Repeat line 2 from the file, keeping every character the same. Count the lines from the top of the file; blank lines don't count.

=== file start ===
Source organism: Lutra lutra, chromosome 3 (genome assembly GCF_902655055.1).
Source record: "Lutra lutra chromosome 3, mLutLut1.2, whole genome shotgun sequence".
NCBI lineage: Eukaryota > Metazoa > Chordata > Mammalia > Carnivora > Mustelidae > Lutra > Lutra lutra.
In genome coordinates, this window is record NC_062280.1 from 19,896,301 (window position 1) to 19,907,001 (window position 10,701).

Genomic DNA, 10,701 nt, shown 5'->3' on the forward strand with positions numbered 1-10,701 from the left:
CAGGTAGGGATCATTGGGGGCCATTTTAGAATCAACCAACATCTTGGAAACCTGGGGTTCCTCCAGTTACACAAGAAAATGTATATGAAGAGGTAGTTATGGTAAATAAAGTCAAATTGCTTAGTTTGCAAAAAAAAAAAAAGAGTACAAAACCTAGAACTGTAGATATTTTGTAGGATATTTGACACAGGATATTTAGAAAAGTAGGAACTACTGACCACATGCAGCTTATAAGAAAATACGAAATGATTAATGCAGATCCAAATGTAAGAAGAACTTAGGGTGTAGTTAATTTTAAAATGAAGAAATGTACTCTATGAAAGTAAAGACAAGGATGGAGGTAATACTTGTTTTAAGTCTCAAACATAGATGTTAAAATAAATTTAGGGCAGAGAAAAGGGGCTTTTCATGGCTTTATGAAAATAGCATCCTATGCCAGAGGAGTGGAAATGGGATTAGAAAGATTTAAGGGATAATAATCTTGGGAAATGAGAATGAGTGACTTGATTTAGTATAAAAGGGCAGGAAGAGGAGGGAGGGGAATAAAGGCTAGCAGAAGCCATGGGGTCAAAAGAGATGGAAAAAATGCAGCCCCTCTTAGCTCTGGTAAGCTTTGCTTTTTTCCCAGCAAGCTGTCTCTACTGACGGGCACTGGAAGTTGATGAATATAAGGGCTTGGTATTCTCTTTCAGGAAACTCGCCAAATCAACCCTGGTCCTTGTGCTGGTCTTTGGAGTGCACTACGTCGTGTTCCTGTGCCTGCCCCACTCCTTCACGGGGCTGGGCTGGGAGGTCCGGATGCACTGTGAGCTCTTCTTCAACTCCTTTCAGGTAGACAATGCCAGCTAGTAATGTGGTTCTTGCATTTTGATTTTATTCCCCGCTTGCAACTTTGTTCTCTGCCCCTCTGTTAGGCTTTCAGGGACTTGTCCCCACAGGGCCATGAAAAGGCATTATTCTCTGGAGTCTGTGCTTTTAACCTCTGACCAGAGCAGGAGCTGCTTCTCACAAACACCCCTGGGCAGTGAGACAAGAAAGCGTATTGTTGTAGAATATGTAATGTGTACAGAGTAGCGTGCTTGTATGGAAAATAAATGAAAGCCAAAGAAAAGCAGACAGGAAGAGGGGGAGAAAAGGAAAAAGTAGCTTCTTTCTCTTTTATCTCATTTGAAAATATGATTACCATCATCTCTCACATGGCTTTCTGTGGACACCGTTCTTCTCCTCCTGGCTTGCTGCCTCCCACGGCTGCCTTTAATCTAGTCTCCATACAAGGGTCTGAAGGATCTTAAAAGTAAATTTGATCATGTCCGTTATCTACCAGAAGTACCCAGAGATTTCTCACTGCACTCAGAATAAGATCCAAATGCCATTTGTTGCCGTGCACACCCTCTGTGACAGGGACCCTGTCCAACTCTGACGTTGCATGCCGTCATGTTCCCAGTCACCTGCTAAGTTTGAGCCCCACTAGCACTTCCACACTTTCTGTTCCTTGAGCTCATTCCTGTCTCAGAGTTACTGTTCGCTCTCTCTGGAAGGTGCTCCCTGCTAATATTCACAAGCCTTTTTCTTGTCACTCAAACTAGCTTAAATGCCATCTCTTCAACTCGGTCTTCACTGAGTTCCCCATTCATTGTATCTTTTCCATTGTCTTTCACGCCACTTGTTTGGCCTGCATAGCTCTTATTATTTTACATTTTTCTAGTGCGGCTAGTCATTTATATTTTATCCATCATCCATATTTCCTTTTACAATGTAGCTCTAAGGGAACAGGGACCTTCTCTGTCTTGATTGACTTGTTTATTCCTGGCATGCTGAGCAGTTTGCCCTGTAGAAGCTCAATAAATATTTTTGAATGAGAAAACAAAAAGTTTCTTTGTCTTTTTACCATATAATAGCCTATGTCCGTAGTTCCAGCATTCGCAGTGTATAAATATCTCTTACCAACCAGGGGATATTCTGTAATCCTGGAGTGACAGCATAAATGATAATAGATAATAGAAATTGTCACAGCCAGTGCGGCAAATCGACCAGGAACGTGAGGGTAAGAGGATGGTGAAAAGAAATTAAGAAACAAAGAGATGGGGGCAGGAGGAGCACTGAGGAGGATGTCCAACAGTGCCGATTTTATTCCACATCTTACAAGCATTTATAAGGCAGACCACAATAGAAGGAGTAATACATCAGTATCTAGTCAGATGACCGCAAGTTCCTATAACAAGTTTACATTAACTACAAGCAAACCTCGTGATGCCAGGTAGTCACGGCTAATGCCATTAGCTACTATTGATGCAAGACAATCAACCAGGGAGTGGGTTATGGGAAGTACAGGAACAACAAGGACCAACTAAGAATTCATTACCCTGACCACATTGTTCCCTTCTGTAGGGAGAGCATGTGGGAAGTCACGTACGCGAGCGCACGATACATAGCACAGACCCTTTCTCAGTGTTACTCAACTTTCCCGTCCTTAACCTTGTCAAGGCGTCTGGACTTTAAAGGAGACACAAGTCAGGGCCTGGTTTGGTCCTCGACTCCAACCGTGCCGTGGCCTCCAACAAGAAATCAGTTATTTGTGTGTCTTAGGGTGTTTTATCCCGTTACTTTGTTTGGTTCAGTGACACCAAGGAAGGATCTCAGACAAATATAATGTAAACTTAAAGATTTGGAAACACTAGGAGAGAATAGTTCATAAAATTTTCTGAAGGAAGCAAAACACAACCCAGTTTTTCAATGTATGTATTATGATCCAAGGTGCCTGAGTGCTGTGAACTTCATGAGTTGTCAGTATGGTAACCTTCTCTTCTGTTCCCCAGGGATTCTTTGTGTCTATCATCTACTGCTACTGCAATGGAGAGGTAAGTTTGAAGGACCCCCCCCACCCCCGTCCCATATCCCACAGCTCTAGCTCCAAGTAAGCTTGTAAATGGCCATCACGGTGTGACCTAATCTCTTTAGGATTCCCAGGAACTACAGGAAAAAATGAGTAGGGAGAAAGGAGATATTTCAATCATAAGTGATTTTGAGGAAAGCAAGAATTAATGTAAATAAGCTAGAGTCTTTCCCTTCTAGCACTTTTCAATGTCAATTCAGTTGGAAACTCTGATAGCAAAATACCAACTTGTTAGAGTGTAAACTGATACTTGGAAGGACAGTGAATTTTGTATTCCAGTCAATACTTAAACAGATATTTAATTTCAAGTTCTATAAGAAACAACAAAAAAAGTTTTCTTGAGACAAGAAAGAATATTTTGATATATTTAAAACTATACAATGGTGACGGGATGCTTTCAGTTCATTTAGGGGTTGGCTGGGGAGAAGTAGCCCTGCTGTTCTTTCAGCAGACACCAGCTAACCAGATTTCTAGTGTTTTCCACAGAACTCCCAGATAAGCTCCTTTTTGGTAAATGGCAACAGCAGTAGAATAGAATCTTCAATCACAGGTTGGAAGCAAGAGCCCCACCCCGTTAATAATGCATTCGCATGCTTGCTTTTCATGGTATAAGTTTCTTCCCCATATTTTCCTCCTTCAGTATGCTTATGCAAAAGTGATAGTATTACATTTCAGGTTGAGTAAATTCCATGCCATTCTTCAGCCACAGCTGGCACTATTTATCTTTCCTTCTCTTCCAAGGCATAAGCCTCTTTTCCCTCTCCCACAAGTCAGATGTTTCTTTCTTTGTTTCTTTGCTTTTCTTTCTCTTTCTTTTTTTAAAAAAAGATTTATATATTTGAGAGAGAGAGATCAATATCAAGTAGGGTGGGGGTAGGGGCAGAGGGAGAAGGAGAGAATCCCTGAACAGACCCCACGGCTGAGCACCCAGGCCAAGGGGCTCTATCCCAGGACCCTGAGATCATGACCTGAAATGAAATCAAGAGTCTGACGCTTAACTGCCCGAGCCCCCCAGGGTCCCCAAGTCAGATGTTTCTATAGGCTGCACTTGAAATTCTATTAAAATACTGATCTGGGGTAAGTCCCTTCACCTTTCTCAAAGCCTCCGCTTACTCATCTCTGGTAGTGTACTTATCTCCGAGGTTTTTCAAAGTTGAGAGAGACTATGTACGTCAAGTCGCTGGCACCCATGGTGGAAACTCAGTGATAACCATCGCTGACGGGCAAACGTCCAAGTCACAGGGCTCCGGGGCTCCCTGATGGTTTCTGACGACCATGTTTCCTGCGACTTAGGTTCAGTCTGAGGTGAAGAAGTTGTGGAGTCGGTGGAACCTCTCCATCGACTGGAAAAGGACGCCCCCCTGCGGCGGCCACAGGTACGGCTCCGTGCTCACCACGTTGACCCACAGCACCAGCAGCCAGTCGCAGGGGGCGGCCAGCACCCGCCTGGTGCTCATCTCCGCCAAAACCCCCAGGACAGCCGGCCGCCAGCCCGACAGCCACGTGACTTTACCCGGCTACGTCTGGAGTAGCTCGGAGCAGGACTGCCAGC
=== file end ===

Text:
Source record: "Lutra lutra chromosome 3, mLutLut1.2, whole genome shotgun sequence".